If Dr. Angela McCaskill erred, it was in forgetting what kind of job she had.
As the "diversity officer" at a university, Dr. McCaskill is a modern zampolit. Ideological purity is at the heart of her job, alongside the politically confined definition of words like "diversity." So what possessed Dr. McCaskill to believe even for a moment that she could get away with indulging in actual diversity of opinion?
Dr. McCaskill is a diversity officer at Gallaudet University, a federally chartered and federally-entwined school for the deaf. This week she was suspended from her job for ideological noncompliance — for signing, at the urging of her pastor, while at church, a petition opposing Maryland's Civil Marriage Protection Act. Walter Olson of Overlawyered has a roundup of stories, both at his own site and at Maryland for all Families, where he is an advocate for equal marriage rights in Maryland and an vocal opponent of the anti-gay-marriage referendum that Dr. McCaskill supported by signing the petition. I applaud and support Walter's efforts to protect Maryland's new law permitting same-sex marriage, support same-sex marriage unequivocally, and was very proud that my co-blogger Patrick wrote a moving series about North Carolina's anti-gay-marriage Amendment One here at Popehat.
I agree with Walter that Dr. McCaskill's suspension represents a tremendous propaganda victory for anti-gay-marriage advocates:
We can now expect a loud outcry from gay-marriage opponents who have been scouring the horizon for exactly this kind of fact pattern — an ordinary person subjected to indefensible retaliation for taking their side — and may at last have found it.
More than that, it represents something very troubling. There's no indication whatsoever that Dr. McCaskill, in her role as diversity officer, was less than fully supportive of gay students. In fact:
"She's been a great ally to the LGBT community and supported many of the LGBTQA Resource Center's programs," said one student, who asked to remain anonymous. "I'm heart broken about this."
. . . .
“In her role as Chief Diversity Officer, Dr. McCaskill has made many advances for Deaf people of color, LGBT and other minorities at Gallaudet,” said a staff member who wishes to remain anonymous. "This situation is very disheartening for all of us."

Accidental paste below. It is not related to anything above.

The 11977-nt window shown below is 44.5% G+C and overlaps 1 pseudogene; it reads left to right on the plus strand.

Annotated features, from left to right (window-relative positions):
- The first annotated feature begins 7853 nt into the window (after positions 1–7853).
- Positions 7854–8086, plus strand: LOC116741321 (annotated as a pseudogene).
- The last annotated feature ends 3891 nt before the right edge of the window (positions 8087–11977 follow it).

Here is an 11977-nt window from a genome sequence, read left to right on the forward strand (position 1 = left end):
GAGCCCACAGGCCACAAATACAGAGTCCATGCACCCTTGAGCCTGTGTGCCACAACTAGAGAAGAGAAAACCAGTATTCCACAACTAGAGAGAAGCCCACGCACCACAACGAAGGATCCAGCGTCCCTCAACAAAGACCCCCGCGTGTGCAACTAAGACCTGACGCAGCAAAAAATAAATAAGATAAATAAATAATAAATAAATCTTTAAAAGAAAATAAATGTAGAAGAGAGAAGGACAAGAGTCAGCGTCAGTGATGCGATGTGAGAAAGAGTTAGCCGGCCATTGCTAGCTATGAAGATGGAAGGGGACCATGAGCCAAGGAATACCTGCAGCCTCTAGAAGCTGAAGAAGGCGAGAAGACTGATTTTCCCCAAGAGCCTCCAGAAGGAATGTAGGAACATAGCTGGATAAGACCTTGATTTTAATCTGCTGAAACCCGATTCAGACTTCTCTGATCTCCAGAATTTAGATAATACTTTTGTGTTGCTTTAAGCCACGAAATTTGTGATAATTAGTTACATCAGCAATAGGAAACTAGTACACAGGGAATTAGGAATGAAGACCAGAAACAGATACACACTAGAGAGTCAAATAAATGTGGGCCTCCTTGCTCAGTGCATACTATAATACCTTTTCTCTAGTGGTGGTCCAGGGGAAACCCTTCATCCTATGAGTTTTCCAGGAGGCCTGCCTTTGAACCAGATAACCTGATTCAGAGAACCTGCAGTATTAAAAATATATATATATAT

But action is not enough, it seems. Some people seem eager to assume the very extreme and unbecoming position that right-wing anti-gay groups would like to attribute to them: you must not only act the way we want, but think and believe the way we want. Such people threaten not only freedom of conscience and freedom of expression, but the steady progress of the very freedoms for gay and lesbian Americans they purport to support. Fighting for your rights is strong. Petitioning to expand your rights is strong. But demanding that other people think and speak and vote in support of your rights, or face official sanctions from government-sponsored institutions, is a sign of weakness.
I hope that Dr. McCaskill gets swift and effective legal assistance from an appropriate source. As Walter hints, one thorny question is whether Gallaudet should be treated as a public institution for purposes of the First Amendment, given its federal entanglement. I regret that, given the current atmosphere at American universities, another thorny issue will be whether private ideological purity is a lawful job requirement. If she is permitted to return, it might be prudent for Dr. McCaskill to clarify her job requirements. I propose some questions:
1. Must a diversity officer privately support affirmative action, or may she agree with some challenges to it?
2. Must a diversity officer privately support university codes prohibiting "hate speech," or may she question them on First Amendment grounds?
3. There are many divergent opinions on the best way to regulate immigration in the United States. What opinion must a diversity officer hold privately?
4. May a diversity officer privately condemn female genital mutilation, or would that be anti-diverse?
5. Is it prohibited for a diversity officer to believe and espouse, privately, that the Americans with Disabilities act has been abused and should be amended?
Those are just a few questions. Once we accept that private ideology is a suitable subject for regulation, there will be many, many more.